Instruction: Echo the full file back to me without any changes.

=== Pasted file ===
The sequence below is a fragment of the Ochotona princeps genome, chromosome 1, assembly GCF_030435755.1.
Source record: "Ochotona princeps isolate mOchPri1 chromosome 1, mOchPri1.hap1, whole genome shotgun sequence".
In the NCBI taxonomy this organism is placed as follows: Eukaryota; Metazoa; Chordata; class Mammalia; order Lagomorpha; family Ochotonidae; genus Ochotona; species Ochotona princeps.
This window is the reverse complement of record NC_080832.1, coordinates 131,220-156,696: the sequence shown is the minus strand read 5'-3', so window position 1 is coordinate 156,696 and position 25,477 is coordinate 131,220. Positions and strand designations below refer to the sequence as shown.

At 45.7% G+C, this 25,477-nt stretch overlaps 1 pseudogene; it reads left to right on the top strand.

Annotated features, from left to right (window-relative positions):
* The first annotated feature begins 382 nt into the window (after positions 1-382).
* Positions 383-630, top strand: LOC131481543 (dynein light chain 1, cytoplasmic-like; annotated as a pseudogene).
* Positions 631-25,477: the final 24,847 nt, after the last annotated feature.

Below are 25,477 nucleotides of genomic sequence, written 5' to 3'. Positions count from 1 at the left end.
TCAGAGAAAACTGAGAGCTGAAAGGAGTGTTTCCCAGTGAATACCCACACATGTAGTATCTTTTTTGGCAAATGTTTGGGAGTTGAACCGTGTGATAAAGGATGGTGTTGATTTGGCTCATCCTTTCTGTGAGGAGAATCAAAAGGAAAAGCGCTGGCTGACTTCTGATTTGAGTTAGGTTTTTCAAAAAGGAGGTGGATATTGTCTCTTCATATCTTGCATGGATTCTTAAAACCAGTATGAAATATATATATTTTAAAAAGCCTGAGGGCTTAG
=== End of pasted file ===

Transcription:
The sequence below is a fragment of the Ochotona princeps genome, chromosome 1, assembly GCF_030435755.1.
Source record: "Ochotona princeps isolate mOchPri1 chromosome 1, mOchPri1.hap1, whole genome shotgun sequence".
In the NCBI taxonomy this organism is placed as follows: Eukaryota; Metazoa; Chordata; class Mammalia; order Lagomorpha; family Ochotonidae; genus Ochotona; species Ochotona princeps.
This window is the reverse complement of record NC_080832.1, coordinates 131,220-156,696: the sequence shown is the minus strand read 5'-3', so window position 1 is coordinate 156,696 and position 25,477 is coordinate 131,220. Positions and strand designations below refer to the sequence as shown.

At 45.7% G+C, this 25,477-nt stretch overlaps 1 pseudogene; it reads left to right on the top strand.

Annotated features, from left to right (window-relative positions):
* The first annotated feature begins 382 nt into the window (after positions 1-382).
* Positions 383-630, top strand: LOC131481543 (dynein light chain 1, cytoplasmic-like; annotated as a pseudogene).
* Positions 631-25,477: the final 24,847 nt, after the last annotated feature.

Below are 25,477 nucleotides of genomic sequence, written 5' to 3'. Positions count from 1 at the left end.
TCAGAGAAAACTGAGAGCTGAAAGGAGTGTTTCCCAGTGAATACCCACACATGTAGTATCTTTTTTGGCAAATGTTTGGGAGTTGAACCGTGTGATAAAGGATGGTGTTGATTTGGCTCATCCTTTCTGTGAGGAGAATCAAAAGGAAAAGCGCTGGCTGACTTCTGATTTGAGTTAGGTTTTTCAAAAAGGAGGTGGATATTGTCTCTTCATATCTTGCATGGATTCTTAAAACCAGTATGAAATATATATATTTTAAAAAGCCTGAGGGCTTAG